Can You Help?

Carnegie continuously conducts research projects to answer some of the toughest issues facing the renewable energy industry today. Our engineers are currently trying to solve the below questions to aid in the development of the CETO technology and are actively seeking help from anyone that may have the answers.

If you have an answer or are interested in being part of a research project please email ; with “Potential Research Project” in the subject line, with attention to Carnegie’s Research & IP Coordinator.

  1. For a cylinder pump, what sealing solution provides the best life in a subsea environment and what life duration is achievable?
  2. How do we resolve the absolute position of the CETO BA using sensors below the waterline (i.e. no GPS)?
  3. How can we develop wet-mate hybrid power/fibre optic connectors that meet our needs?
  4. How can we develop methods or means for preventing accretion of carbonate deposits on precision parts that are cathodically protected?
  5. Could certain types of biofouling be promoted to improve power capture?
  6. How often do surfaces need to be wiped clean to ensure biofouling cannot become established.
  7. How can one quantify the relationship between a hydraulic hose flexing on more than one plane and the torque induced with other variables such as hose stiffness, pressure, length, positon and expected life?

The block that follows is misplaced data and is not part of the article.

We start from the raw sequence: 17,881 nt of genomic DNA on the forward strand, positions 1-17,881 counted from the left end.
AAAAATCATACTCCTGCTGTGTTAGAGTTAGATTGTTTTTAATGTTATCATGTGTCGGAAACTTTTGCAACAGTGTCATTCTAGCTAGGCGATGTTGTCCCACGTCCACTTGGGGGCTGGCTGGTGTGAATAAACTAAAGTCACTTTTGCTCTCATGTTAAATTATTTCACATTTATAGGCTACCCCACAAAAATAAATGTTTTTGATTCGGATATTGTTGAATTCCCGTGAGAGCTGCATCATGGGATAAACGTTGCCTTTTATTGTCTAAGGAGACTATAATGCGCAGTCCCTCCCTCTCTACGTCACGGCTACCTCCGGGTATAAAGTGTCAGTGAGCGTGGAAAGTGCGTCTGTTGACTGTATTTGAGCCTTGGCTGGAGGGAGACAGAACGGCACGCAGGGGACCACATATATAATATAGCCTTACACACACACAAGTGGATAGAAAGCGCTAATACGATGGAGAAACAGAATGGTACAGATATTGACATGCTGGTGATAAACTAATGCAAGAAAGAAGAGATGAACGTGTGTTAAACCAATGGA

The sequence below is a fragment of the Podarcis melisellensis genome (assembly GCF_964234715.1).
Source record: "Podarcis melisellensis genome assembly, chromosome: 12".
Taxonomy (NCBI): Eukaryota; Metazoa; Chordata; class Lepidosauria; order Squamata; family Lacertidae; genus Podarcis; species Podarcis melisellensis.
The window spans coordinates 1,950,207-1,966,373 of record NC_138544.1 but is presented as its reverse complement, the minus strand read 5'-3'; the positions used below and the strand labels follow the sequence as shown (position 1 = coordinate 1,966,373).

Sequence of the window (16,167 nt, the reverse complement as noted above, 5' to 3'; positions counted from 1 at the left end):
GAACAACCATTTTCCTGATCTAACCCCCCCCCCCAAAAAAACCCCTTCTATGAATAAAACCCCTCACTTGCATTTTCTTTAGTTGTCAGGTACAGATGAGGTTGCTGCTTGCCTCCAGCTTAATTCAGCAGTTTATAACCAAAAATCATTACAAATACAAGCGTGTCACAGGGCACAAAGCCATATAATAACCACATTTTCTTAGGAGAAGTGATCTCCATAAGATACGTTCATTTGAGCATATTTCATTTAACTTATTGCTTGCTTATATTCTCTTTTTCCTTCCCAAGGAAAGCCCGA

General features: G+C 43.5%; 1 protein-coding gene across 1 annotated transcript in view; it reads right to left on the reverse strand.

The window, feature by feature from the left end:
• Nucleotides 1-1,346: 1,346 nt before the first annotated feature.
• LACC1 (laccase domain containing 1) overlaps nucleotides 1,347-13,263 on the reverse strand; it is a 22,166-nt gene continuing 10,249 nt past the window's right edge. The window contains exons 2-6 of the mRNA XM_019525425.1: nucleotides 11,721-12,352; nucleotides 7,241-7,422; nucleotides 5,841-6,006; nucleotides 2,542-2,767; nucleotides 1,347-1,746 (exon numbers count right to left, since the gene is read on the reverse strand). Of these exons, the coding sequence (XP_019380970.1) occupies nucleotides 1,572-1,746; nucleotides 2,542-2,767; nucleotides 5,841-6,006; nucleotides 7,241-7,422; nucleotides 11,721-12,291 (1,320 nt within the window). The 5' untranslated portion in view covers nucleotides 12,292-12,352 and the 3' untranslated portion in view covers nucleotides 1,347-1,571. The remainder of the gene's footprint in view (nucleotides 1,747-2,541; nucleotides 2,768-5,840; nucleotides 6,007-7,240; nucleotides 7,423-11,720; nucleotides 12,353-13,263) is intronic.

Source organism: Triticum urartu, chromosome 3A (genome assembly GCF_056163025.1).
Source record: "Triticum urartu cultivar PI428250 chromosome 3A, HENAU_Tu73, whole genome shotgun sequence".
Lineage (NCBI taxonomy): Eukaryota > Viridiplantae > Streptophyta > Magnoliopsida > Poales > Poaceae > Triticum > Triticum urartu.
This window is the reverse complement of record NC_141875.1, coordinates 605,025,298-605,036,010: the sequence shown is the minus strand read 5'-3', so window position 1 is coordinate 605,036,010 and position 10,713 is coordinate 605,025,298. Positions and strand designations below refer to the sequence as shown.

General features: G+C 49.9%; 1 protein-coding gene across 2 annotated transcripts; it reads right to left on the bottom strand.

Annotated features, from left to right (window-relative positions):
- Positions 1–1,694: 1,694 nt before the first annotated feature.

8. How can one determine the maximum fluid speed limit in a hose, other than the pressure drop, what phenomenon (cavitation or other? ) needs to be considered during design and how is the associated limit determined?
  9. Which are the best shore based methods for detecting vessels in the offshore lease area?
  10. What robotic devices could be employed to inspect equipment in the (dry) hull of the buoy?
  11. What energy harvesting technologies could power underwater instruments mounted on the buoy?

Carnegie Wave Energy is focussed on developing CETO wave energy technology solutions for commercial scale deployments and projects around the world. A strong base of applied research in the areas of offshore foundation design, point absorber optimisation and control and power take offs, supports this effort. Carnegie taps into and leverages world class experts in each of these key areas.

Topic In Conjunction With Funded By
Increasing cost and technical efficiency of CETO anchoring systems Centre for Offshore Foundation Systems at UWA Australian Research Council – $460,000
Impedance matching and active latching control techniques Centre for Energy Technology and School of Mechanical Engineering at The University of Adelaide Australian Research Council

If you or your organisation are interested in pursuing any of the above research projects, or would like to suggest any research projects that may suit our capability, please email ; with “Potential Research Project” in the subject line, with attention to Carnegie’s Research & IP Coordinator.